The E.U. report released October 1 concluded Georgia’s aggressive “shelling” of South Ossetia with the full backing of the Bush Administration was what prompted Russian response that led to the Five Day War in August 2008. The Obama Administration will continue enabling the tyrannical regime of President Mikhail Saakashvili.

U.S. Secretary of State Hillary Clinton said the U.S. will continue supporting Georgia and training its troops because of its obedient collaboration in Afghanistan—Press TV reports—on top of the “tens of millions of dollars [in] military aid for the Georgian army over the last years”. Russia has continuously objected to this collaboration after Georgia waged a war with the seceded province of South Ossetia and recently accusing the U.S. client-state of its “training and transfer of terrorists to the territory of Chechnya” who are linked to al-Qa’ida.

The report added: “[Georgia] tried to take back the two breakaway regions of South Ossetia and Abkhazia last August. Russia’s tough response put a stop to the move, and led to a short war between the two neighbors.”

Heidi Tagliavini, the Swiss diplomat who led a recent E.U. fact-finding mission into the war, wrote at The New York Times (NYT) that—though, Russia’s response was “disproportionate”—the “proximate cause was the shelling by Georgian forces of the capital of the secessionist province of South Ossetia, Tskhinvali, on 7 August 2008.”

E.U. investigators concluded: “Georgian claims of a large-scale presence of Russian armed forces in South Ossetia prior to the Georgian offensive on 7/8 August [2008] could not be substantiated by the mission”—as Der Spiegel reported, “To put it more simply: It was Georgia who started the war.”

Ms. Tagliavini added: “Russia systematically gave passports to residents of Abkhazia and South Ossetia, asserting responsibility for Russians in what it called its ‘near abroad’ without any consultation with Georgia, whose territorial integrity was thus increasingly challenged.

“Meanwhile, Georgia was pressing to accelerate its accession to NATO, and embarking, with the support of the United States, Ukraine and Israel, on a major modernization of its armed forces. Georgia’s military budget grew from 1 percent of G.D.P. to 8 percent, and military bases near Abkhazia and South Ossetia were modernized.”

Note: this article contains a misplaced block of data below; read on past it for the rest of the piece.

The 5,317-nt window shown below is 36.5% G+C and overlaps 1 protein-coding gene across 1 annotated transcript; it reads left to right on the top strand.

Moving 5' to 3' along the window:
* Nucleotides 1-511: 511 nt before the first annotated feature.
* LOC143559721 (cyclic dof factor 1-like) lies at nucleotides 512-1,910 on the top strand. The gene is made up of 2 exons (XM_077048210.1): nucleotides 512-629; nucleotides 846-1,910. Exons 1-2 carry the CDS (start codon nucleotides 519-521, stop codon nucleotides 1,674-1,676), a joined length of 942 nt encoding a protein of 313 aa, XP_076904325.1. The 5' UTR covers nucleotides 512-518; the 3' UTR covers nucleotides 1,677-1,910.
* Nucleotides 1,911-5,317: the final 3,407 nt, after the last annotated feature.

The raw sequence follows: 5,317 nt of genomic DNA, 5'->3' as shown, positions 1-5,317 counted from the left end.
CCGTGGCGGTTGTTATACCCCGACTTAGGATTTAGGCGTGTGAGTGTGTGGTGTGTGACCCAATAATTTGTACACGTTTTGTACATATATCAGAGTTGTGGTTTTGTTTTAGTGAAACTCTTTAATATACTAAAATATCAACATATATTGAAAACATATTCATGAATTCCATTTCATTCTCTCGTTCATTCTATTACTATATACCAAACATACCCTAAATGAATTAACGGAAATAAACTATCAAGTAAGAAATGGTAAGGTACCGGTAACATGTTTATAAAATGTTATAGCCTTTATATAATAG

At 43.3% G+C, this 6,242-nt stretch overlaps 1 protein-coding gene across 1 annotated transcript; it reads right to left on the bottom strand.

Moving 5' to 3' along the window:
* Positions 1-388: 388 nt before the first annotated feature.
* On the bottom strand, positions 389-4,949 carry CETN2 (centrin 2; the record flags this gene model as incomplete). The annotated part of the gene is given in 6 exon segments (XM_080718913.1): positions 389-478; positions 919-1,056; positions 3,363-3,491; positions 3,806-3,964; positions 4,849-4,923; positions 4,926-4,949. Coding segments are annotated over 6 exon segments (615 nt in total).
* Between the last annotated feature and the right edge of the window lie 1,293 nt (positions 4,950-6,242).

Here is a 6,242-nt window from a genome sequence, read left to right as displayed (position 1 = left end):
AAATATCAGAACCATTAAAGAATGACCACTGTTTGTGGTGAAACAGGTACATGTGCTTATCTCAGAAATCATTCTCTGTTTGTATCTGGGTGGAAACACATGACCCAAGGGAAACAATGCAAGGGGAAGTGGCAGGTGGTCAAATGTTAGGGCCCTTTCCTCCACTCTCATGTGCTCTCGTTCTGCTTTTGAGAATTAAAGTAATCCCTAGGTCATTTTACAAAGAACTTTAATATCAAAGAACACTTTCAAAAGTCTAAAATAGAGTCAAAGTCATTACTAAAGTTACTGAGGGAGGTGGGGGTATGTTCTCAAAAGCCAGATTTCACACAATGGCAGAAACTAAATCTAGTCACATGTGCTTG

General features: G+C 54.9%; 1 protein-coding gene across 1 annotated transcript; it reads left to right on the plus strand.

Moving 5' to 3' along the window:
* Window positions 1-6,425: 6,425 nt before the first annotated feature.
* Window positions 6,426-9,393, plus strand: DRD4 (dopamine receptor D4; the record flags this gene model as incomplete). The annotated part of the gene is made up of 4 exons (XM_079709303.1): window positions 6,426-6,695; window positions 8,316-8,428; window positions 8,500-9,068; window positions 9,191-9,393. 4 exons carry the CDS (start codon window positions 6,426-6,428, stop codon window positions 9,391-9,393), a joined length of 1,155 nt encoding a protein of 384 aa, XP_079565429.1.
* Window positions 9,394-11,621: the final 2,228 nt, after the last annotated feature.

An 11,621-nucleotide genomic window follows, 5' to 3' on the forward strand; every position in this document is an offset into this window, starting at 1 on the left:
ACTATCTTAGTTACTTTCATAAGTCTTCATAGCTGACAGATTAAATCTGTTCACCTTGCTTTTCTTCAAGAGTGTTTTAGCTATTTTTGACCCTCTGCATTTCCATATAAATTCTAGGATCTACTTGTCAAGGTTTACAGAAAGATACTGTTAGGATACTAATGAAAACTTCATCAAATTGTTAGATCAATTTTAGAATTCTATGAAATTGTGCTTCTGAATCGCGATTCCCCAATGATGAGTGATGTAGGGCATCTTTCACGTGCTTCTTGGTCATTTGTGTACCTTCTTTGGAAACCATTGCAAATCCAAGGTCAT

The Russo-Georgian War of 2008 (a.k.a. “The Five Day War“) killed hundreds of South Ossetian civilians and displaced up to 18,000 as the Bush Administration blindly backed the Georgian invasion. The Obama Administration’s vow of support shows continuity of such enabling.

Jörg Himmelreich, a senior trans-Atlantic fellow at the German Marshall Fund who also served on the E.U. fact-finding mission, wrote at the NYT: “But the report has a major flaw. It fails to thoroughly analyze the decisive role that the United States played before, during and after the conflict. Only a detailed assessment of President George W. Bush’s Georgia policy and its failures can fully explain the outbreak of the war and help the E.U. and President Obama shape new policies toward Russia and Georgia.”

Georgian President Mikhail Saakashvili’s legitimacy is also in question with protests demanding he step down throughout April of this year which included the launch of a “national disobedience” campaign vowing to protest until he resigns. The Georgian government brutally punished the peaceful protesters and has greatly increased the curbing of civil liberties in 2009, indefinitely.

“The people whose lives were ruined by fighting are still waiting for justice,” Holly Cartner, Europe and Central Asia director at Human Rights Watch, said after the report’s release. “It’s hard to imagine how there could be any real reconciliation without it.”

The Obama Administration’s continuity is a de jure endorsement of Georgia’s domestic and international tyranny. One could reasonably conclude that like other client-states of the U.S., it acts only in such manners on the orders and/or with the sealed approval of Washington.

For more on the Five Day War, listen to AntiWar Radio’s Scott Horton’s discussion with Mark Ames.

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